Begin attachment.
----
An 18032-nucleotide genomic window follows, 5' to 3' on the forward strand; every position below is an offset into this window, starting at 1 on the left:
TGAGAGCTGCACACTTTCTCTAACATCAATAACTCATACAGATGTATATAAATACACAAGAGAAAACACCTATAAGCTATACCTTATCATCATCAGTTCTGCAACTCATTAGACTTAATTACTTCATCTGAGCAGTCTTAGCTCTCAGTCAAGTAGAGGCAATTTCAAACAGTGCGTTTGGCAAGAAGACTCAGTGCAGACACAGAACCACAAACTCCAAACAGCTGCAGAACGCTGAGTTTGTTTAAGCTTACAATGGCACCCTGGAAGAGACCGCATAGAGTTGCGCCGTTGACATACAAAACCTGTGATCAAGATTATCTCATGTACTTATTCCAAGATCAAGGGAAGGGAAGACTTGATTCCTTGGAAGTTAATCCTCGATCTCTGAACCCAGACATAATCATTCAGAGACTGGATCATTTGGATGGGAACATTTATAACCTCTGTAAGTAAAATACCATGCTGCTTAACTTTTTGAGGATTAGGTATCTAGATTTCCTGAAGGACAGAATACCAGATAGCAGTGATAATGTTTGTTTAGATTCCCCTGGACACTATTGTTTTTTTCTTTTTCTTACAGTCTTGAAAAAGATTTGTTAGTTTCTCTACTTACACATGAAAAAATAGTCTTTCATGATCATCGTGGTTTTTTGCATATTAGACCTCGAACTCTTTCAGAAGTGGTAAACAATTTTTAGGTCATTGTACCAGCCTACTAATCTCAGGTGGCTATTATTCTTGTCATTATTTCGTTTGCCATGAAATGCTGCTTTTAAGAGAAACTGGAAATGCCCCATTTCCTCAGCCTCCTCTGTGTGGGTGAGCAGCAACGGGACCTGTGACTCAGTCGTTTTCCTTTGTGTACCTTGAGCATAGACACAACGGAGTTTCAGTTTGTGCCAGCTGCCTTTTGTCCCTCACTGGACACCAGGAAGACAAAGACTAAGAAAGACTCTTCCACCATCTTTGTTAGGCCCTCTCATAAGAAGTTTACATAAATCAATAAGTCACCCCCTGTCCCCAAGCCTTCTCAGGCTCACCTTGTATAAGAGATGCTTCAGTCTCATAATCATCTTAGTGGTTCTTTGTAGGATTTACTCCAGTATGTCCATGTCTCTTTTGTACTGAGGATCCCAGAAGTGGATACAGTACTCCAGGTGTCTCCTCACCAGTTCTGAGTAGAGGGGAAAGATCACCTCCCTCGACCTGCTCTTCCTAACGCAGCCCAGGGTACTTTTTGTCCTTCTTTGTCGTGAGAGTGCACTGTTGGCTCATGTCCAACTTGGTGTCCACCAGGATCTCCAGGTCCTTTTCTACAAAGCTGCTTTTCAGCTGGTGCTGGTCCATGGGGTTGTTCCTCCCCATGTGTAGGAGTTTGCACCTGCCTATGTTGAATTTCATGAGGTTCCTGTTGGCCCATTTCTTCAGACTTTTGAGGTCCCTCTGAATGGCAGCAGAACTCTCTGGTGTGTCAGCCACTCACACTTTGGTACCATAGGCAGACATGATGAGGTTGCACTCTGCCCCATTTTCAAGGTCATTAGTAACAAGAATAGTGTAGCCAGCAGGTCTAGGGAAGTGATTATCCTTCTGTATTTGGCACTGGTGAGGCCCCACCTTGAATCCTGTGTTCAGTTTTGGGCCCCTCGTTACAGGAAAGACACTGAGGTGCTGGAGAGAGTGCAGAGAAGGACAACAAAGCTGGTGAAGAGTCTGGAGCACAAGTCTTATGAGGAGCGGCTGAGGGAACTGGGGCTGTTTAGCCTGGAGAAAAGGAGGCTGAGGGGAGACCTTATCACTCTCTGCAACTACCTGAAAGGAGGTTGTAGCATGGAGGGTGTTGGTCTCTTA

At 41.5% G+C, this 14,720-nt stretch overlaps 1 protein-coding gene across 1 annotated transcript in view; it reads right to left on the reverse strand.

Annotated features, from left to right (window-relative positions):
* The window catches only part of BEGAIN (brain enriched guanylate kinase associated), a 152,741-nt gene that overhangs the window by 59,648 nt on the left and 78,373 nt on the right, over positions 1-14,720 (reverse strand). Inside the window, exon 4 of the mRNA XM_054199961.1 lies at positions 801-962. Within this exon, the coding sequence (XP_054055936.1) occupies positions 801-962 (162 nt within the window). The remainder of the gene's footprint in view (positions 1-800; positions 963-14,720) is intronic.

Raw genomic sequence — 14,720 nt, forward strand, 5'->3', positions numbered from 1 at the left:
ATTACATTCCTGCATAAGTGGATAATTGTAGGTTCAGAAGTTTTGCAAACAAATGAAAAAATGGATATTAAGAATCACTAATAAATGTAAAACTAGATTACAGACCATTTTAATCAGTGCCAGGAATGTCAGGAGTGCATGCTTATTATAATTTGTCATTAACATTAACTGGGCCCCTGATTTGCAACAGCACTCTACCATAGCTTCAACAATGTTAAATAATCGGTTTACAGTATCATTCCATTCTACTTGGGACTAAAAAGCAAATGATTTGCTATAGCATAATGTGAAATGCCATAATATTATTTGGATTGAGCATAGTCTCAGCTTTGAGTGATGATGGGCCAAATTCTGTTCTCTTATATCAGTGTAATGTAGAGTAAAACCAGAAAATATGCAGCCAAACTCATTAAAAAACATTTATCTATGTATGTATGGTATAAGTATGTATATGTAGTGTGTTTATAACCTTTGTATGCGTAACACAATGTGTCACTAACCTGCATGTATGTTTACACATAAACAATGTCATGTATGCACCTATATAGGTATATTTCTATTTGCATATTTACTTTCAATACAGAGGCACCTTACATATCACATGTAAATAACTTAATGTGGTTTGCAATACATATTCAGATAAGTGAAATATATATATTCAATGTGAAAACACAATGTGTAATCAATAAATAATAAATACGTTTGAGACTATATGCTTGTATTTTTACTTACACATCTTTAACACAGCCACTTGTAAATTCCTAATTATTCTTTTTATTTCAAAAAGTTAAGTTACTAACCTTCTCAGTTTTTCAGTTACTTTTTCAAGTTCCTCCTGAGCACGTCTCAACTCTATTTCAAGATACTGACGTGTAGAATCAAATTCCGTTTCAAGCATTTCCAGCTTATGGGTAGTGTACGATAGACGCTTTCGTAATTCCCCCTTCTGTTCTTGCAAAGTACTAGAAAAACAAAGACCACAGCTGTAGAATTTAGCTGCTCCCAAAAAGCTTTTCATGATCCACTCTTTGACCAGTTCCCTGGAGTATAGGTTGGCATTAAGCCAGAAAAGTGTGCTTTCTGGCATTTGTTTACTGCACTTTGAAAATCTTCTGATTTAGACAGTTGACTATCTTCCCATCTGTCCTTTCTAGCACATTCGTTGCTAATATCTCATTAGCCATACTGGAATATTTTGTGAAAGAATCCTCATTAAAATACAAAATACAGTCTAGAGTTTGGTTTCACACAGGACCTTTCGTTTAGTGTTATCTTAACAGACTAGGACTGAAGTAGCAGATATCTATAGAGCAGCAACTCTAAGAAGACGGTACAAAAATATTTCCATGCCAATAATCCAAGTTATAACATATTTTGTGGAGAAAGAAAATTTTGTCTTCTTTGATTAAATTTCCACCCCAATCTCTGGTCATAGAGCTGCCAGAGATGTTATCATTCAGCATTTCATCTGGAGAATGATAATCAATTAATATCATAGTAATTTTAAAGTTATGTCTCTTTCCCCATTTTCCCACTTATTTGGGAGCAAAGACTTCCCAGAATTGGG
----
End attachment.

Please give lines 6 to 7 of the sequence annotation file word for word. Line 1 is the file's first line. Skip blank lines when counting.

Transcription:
Raw genomic sequence — 14,720 nt, forward strand, 5'->3', positions numbered from 1 at the left:
ATTACATTCCTGCATAAGTGGATAATTGTAGGTTCAGAAGTTTTGCAAACAAATGAAAAAATGGATATTAAGAATCACTAATAAATGTAAAACTAGATTACAGACCATTTTAATCAGTGCCAGGAATGTCAGGAGTGCATGCTTATTATAATTTGTCATTAACATTAACTGGGCCCCTGATTTGCAACAGCACTCTACCATAGCTTCAACAATGTTAAATAATCGGTTTACAGTATCATTCCATTCTACTTGGGACTAAAAAGCAAATGATTTGCTATAGCATAATGTGAAATGCCATAATATTATTTGGATTGAGCATAGTCTCAGCTTTGAGTGATGATGGGCCAAATTCTGTTCTCTTATATCAGTGTAATGTAGAGTAAAACCAGAAAATATGCAGCCAAACTCATTAAAAAACATTTATCTATGTATGTATGGTATAAGTATGTATATGTAGTGTGTTTATAACCTTTGTATGCGTAACACAATGTGTCACTAACCTGCATGTATGTTTACACATAAACAATGTCATGTATGCACCTATATAGGTATATTTCTATTTGCATATTTACTTTCAATACAGAGGCACCTTACATATCACATGTAAATAACTTAATGTGGTTTGCAATACATATTCAGATAAGTGAAATATATATATTCAATGTGAAAACACAATGTGTAATCAATAAATAATAAATACGTTTGAGACTATATGCTTGTATTTTTACTTACACATCTTTAACACAGCCACTTGTAAATTCCTAATTATTCTTTTTATTTCAAAAAGTTAAGTTACTAACCTTCTCAGTTTTTCAGTTACTTTTTCAAGTTCCTCCTGAGCACGTCTCAACTCTATTTCAAGATACTGACGTGTAGAATCAAATTCCGTTTCAAGCATTTCCAGCTTATGGGTAGTGTACGATAGACGCTTTCGTAATTCCCCCTTCTGTTCTTGCAAAGTACTAGAAAAACAAAGACCACAGCTGTAGAATTTAGCTGCTCCCAAAAAGCTTTTCATGATCCACTCTTTGACCAGTTCCCTGGAGTATAGGTTGGCATTAAGCCAGAAAAGTGTGCTTTCTGGCATTTGTTTACTGCACTTTGAAAATCTTCTGATTTAGACAGTTGACTATCTTCCCATCTGTCCTTTCTAGCACATTCGTTGCTAATATCTCATTAGCCATACTGGAATATTTTGTGAAAGAATCCTCATTAAAATACAAAATACAGTCTAGAGTTTGGTTTCACACAGGACCTTTCGTTTAGTGTTATCTTAACAGACTAGGACTGAAGTAGCAGATATCTATAGAGCAGCAACTCTAAGAAGACGGTACAAAAATATTTCCATGCCAATAATCCAAGTTATAACATATTTTGTGGAGAAAGAAAATTTTGTCTTCTTTGATTAAATTTCCACCCCAATCTCTGGTCATAGAGCTGCCAGAGATGTTATCATTCAGCATTTCATCTGGAGAATGATAATCAATTAATATCATAGTAATTTTAAAGTTATGTCTCTTTCCCCATTTTCCCACTTATTTGGGAGCAAAGACTTCCCAGAATTGGG